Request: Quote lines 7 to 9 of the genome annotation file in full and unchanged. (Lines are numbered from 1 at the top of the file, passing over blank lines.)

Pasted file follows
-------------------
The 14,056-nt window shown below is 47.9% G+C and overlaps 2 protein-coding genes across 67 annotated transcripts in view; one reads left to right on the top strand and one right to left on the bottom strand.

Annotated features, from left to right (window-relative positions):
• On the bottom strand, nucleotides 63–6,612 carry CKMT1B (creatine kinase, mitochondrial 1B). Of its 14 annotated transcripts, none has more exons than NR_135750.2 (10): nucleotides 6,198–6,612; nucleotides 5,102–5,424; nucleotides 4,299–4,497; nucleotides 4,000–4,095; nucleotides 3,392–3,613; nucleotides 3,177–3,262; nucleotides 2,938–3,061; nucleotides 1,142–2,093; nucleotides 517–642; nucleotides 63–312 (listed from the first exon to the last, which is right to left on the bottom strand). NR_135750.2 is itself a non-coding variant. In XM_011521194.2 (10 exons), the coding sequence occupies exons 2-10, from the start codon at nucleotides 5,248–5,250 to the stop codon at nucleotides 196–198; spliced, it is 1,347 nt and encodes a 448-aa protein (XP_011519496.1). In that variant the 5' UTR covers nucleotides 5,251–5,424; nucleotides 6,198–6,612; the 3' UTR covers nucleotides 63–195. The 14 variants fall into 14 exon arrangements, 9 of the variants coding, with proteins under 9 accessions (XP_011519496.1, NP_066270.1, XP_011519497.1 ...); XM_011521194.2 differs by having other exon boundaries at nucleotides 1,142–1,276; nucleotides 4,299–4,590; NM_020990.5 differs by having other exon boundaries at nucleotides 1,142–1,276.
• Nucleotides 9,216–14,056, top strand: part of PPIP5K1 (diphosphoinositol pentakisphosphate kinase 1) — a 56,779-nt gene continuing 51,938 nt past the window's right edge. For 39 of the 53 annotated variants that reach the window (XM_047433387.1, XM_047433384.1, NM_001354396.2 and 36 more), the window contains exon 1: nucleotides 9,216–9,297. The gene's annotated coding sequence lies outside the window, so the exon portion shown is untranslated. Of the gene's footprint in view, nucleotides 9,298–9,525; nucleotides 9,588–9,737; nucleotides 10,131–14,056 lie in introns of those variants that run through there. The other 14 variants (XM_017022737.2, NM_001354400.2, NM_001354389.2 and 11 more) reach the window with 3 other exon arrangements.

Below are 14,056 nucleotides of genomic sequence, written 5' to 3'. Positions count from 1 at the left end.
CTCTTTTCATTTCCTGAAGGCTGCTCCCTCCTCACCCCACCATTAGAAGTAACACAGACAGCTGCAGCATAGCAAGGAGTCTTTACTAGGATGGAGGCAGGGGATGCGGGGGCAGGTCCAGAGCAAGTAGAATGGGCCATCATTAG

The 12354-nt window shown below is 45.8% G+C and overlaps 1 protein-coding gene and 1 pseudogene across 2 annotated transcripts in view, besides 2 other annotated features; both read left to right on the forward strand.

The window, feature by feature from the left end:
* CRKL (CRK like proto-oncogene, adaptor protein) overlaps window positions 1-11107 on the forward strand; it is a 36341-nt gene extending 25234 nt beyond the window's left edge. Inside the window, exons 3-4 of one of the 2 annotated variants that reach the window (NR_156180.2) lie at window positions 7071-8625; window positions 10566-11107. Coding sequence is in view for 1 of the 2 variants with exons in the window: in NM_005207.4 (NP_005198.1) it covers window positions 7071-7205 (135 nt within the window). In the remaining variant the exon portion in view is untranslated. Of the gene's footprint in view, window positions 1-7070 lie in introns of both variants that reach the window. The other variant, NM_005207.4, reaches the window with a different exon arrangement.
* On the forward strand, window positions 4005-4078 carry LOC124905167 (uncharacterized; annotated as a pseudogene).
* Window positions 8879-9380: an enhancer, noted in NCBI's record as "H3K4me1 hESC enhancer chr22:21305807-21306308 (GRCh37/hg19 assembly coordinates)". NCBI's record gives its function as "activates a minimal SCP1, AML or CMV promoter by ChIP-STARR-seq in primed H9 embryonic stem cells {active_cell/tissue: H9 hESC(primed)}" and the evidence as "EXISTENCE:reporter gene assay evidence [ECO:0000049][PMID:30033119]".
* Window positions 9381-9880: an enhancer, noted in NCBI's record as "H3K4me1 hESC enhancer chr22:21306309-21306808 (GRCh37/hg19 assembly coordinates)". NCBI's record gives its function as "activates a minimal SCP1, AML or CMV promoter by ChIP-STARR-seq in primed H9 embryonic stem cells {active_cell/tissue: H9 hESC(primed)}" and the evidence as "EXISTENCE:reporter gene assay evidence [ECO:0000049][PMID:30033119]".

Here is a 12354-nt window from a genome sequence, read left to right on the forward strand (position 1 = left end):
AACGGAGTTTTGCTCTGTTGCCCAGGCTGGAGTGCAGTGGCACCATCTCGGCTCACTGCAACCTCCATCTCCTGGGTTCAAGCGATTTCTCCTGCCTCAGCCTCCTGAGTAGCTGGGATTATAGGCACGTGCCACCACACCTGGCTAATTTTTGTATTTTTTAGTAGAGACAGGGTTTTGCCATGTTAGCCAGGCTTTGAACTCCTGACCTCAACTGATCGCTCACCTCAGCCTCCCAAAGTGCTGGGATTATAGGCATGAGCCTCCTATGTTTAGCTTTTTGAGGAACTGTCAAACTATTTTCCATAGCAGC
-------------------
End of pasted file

The 12354-nt window shown below is 45.8% G+C and overlaps 1 protein-coding gene and 1 pseudogene across 2 annotated transcripts in view, besides 2 other annotated features; both read left to right on the forward strand.

The window, feature by feature from the left end:
* CRKL (CRK like proto-oncogene, adaptor protein) overlaps window positions 1-11107 on the forward strand; it is a 36341-nt gene extending 25234 nt beyond the window's left edge. Inside the window, exons 3-4 of one of the 2 annotated variants that reach the window (NR_156180.2) lie at window positions 7071-8625; window positions 10566-11107. Coding sequence is in view for 1 of the 2 variants with exons in the window: in NM_005207.4 (NP_005198.1) it covers window positions 7071-7205 (135 nt within the window). In the remaining variant the exon portion in view is untranslated. Of the gene's footprint in view, window positions 1-7070 lie in introns of both variants that reach the window. The other variant, NM_005207.4, reaches the window with a different exon arrangement.